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Recent progress and understanding of the molecular mechanisms of the rice–Magnaporthe oryzae interaction

Authors

  • JINLING LIU,

    1. Hunan Provincial Key Laboratory of Crop Germplasm Innovation and Utilization, College of Agriculture and College of Plant Bio-Safety, Hunan Agricultural University, Changsha, Hunan 410128, China
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    • These authors contributed equally to this work.

  • XUEJUN WANG,

    1. Hunan Provincial Key Laboratory of Crop Germplasm Innovation and Utilization, College of Agriculture and College of Plant Bio-Safety, Hunan Agricultural University, Changsha, Hunan 410128, China
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    • These authors contributed equally to this work.

  • THOMAS MITCHELL,

    1. Department of Plant Pathology, Ohio State University, Columbus, OH 43210, USA
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  • YAJUN HU,

    1. Hunan Provincial Key Laboratory of Crop Germplasm Innovation and Utilization, College of Agriculture and College of Plant Bio-Safety, Hunan Agricultural University, Changsha, Hunan 410128, China
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  • XIONGLUN LIU,

    1. Hunan Provincial Key Laboratory of Crop Germplasm Innovation and Utilization, College of Agriculture and College of Plant Bio-Safety, Hunan Agricultural University, Changsha, Hunan 410128, China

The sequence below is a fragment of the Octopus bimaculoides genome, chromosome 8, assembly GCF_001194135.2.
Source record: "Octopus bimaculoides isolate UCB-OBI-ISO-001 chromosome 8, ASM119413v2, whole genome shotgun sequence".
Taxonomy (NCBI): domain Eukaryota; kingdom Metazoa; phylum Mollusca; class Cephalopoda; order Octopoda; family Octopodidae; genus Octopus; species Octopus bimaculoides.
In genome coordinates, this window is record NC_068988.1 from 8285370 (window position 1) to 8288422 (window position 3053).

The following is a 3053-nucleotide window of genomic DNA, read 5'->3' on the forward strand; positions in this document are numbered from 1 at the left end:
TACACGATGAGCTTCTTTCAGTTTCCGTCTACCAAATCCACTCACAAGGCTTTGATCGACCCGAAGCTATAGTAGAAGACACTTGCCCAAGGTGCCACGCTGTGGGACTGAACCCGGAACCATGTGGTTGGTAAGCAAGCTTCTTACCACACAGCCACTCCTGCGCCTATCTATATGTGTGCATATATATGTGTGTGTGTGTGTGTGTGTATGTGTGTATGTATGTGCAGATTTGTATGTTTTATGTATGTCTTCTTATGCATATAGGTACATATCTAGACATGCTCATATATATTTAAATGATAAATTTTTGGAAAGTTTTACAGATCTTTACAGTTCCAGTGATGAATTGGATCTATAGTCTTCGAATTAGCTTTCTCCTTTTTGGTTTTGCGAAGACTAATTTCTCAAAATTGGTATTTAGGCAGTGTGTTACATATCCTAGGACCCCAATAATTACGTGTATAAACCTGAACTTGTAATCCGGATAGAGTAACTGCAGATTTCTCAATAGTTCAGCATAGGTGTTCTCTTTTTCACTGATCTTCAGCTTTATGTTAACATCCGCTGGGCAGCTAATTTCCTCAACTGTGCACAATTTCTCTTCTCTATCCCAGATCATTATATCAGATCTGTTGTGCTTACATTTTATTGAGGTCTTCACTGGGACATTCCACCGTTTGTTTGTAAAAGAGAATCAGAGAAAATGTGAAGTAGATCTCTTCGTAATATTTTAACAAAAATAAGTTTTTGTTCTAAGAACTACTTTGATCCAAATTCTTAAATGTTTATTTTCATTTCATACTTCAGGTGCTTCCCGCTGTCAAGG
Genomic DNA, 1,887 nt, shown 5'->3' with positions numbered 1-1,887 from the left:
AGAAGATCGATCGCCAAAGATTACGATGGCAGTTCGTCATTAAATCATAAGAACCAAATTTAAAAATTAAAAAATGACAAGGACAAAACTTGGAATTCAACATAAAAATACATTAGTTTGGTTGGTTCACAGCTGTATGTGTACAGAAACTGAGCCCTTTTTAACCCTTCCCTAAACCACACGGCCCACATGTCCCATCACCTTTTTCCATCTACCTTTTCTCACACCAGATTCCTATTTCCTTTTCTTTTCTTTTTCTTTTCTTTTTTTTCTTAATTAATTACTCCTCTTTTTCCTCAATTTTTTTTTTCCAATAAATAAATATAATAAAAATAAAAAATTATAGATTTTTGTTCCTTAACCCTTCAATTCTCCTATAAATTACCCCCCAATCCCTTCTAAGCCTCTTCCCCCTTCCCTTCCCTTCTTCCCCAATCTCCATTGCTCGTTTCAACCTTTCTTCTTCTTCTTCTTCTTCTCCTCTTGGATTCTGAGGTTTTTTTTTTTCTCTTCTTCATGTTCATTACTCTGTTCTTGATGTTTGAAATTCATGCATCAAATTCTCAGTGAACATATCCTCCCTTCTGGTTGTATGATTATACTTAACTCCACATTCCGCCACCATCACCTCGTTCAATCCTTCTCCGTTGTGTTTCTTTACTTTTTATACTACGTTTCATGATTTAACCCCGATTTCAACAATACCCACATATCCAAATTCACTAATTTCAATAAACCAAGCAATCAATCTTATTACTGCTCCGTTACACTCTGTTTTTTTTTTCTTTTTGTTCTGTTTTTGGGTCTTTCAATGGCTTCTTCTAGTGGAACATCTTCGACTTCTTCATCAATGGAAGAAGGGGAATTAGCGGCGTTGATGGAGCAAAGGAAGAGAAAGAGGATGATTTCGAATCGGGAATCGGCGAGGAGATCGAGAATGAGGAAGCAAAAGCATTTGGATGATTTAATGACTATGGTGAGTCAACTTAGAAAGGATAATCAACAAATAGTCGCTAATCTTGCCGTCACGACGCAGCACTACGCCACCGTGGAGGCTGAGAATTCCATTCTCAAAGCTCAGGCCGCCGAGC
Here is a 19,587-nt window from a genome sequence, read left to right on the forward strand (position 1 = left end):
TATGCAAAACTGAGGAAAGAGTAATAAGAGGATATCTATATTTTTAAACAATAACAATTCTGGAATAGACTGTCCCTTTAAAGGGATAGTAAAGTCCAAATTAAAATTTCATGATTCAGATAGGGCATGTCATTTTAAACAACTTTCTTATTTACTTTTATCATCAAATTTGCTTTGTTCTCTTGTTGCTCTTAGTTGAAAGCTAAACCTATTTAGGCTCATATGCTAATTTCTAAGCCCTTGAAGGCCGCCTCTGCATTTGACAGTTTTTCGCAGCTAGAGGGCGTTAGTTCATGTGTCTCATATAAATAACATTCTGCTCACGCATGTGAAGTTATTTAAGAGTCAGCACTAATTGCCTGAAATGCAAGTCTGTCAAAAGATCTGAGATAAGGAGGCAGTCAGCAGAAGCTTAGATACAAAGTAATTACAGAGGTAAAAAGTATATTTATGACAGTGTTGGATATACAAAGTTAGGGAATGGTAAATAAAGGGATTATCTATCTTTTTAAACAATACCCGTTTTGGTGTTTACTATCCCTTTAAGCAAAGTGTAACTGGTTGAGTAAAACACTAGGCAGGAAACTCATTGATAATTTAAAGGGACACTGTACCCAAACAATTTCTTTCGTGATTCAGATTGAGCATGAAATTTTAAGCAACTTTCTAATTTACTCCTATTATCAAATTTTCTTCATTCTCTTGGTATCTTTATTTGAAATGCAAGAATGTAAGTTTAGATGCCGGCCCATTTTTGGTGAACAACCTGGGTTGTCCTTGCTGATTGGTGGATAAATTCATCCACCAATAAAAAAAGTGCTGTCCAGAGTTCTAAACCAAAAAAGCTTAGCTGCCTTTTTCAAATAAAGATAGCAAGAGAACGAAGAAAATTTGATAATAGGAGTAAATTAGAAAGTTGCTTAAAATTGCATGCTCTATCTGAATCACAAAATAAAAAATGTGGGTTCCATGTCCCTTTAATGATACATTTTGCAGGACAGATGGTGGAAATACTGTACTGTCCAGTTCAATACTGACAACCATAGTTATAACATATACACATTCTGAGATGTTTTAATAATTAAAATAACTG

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  • LIANGYING DAI,

    Corresponding author
    1. Hunan Provincial Key Laboratory of Crop Germplasm Innovation and Utilization, College of Agriculture and College of Plant Bio-Safety, Hunan Agricultural University, Changsha, Hunan 410128, China
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  • GUO-LIANG WANG

    Corresponding author
    1. Hunan Provincial Key Laboratory of Crop Germplasm Innovation and Utilization, College of Agriculture and College of Plant Bio-Safety, Hunan Agricultural University, Changsha, Hunan 410128, China
    2. Department of Plant Pathology, Ohio State University, Columbus, OH 43210, USA
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*E-mail: wang.620@osu.edu, liangying_99@yahoo.com

SUMMARY

Rice blast, caused by the fungal pathogen Magnaporthe oryzae, is the most devastating disease of rice and severely affects crop stability and sustainability worldwide. This disease has advanced to become one of the premier model fungal pathosystems for host—pathogen interactions because of the depth of comprehensive studies in both species using modern genetic, genomic, proteomic and bioinformatic approaches. Many fungal genes involved in pathogenicity and rice genes involved in effector recognition and defence responses have been identified over the past decade. Specifically, the cloning of a total of nine avirulence (Avr) genes in M. oryzae, 13 rice resistance (R) genes and two rice blast quantitative trait loci (QTLs) has provided new insights into the molecular basis of fungal and plant interactions. In this article, we consider the new findings on the structure and function of the recently cloned R and Avr genes, and provide perspectives for future research directions towards a better understanding of the molecular underpinnings of the rice–M. oryzae interaction.

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